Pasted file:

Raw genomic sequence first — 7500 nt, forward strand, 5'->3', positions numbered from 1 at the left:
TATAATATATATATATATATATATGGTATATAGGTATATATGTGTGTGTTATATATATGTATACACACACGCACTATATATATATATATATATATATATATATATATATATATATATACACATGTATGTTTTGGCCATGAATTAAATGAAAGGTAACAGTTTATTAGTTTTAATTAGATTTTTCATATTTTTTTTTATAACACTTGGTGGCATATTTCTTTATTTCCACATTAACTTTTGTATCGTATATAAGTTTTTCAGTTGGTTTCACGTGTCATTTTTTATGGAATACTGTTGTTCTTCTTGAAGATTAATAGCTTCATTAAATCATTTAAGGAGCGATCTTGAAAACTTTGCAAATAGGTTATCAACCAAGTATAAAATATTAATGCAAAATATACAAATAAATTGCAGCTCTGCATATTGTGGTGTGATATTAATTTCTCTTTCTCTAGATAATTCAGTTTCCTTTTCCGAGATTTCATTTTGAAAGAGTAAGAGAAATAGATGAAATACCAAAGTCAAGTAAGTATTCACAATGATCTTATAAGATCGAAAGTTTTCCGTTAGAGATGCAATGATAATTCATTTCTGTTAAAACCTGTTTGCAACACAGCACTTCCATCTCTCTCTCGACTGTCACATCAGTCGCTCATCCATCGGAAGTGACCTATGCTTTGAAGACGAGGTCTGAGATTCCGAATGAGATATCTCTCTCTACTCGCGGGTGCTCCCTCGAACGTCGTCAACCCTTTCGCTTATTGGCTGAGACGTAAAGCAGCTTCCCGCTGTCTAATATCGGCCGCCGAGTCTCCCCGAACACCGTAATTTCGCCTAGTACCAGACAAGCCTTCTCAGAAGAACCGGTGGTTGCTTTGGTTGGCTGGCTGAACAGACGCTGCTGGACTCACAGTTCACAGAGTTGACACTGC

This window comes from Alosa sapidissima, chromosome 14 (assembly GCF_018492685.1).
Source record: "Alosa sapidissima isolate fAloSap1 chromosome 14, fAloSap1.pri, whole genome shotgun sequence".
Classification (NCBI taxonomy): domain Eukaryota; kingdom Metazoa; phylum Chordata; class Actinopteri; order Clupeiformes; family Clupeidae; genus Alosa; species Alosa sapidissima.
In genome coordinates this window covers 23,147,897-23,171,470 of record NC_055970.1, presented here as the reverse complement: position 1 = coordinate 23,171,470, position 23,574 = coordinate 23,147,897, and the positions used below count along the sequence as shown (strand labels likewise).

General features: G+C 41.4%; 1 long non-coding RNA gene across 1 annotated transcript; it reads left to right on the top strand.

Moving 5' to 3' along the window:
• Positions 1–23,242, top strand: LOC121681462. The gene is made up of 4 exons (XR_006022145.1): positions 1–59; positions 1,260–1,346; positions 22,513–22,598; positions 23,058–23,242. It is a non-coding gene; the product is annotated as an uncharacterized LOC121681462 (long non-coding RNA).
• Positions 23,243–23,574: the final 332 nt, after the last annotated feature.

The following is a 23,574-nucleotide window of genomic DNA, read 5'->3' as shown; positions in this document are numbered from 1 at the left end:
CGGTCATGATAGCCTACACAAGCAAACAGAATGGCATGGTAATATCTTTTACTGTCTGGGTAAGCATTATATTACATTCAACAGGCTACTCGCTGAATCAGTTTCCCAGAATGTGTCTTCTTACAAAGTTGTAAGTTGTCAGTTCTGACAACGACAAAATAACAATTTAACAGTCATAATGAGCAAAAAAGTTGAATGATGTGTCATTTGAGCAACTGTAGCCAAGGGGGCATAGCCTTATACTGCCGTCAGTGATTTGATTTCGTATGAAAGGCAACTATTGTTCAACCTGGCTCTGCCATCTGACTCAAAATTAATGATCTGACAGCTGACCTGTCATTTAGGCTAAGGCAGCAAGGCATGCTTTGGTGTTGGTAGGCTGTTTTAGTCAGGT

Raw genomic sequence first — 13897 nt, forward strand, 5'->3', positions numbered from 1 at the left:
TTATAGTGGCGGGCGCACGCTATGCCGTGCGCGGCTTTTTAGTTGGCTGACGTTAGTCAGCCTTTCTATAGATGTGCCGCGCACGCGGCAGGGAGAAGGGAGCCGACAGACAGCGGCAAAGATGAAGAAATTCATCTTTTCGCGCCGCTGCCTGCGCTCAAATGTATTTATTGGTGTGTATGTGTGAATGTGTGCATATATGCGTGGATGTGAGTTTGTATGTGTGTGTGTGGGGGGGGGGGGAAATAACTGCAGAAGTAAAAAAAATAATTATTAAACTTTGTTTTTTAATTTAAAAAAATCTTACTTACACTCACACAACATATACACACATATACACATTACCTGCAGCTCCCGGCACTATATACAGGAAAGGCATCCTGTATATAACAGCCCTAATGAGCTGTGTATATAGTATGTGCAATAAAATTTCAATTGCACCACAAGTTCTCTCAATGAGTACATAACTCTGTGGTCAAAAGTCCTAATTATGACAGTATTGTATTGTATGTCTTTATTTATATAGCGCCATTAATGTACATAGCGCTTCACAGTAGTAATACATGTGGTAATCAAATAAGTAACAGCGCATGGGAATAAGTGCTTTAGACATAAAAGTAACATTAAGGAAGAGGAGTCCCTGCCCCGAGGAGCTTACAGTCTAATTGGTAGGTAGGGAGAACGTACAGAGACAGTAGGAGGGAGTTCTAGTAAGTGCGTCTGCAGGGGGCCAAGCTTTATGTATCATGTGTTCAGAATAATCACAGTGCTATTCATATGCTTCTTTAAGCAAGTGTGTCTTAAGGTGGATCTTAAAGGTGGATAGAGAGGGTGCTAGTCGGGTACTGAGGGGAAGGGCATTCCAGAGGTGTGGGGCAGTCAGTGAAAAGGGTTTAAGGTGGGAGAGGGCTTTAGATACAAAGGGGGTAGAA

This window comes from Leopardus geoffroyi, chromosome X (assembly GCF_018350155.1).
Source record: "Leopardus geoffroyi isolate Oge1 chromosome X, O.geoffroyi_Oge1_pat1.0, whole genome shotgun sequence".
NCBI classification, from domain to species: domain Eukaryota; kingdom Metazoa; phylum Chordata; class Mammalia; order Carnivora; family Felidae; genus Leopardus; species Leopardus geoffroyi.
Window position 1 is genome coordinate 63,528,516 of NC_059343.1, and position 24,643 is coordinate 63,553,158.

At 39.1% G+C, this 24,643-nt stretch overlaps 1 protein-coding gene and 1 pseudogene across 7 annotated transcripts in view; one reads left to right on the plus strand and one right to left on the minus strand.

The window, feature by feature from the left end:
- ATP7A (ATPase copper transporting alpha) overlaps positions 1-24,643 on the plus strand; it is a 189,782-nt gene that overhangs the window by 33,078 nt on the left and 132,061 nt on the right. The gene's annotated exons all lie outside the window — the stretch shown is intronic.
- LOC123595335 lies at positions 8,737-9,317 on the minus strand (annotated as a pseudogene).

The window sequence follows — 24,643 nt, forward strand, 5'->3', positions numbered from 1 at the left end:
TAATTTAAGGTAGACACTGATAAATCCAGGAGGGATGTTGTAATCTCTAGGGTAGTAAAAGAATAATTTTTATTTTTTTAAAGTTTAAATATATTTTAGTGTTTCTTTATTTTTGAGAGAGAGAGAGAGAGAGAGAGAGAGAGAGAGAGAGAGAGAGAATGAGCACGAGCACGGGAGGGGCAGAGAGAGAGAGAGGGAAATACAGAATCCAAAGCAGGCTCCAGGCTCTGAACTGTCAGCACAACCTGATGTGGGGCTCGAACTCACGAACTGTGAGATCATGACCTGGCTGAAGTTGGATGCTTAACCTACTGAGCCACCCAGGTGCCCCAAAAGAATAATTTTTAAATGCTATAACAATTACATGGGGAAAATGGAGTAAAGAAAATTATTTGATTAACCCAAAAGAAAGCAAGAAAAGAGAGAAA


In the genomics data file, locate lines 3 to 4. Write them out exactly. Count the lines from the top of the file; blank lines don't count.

This window comes from Alosa sapidissima, chromosome 14 (assembly GCF_018492685.1).
Source record: "Alosa sapidissima isolate fAloSap1 chromosome 14, fAloSap1.pri, whole genome shotgun sequence".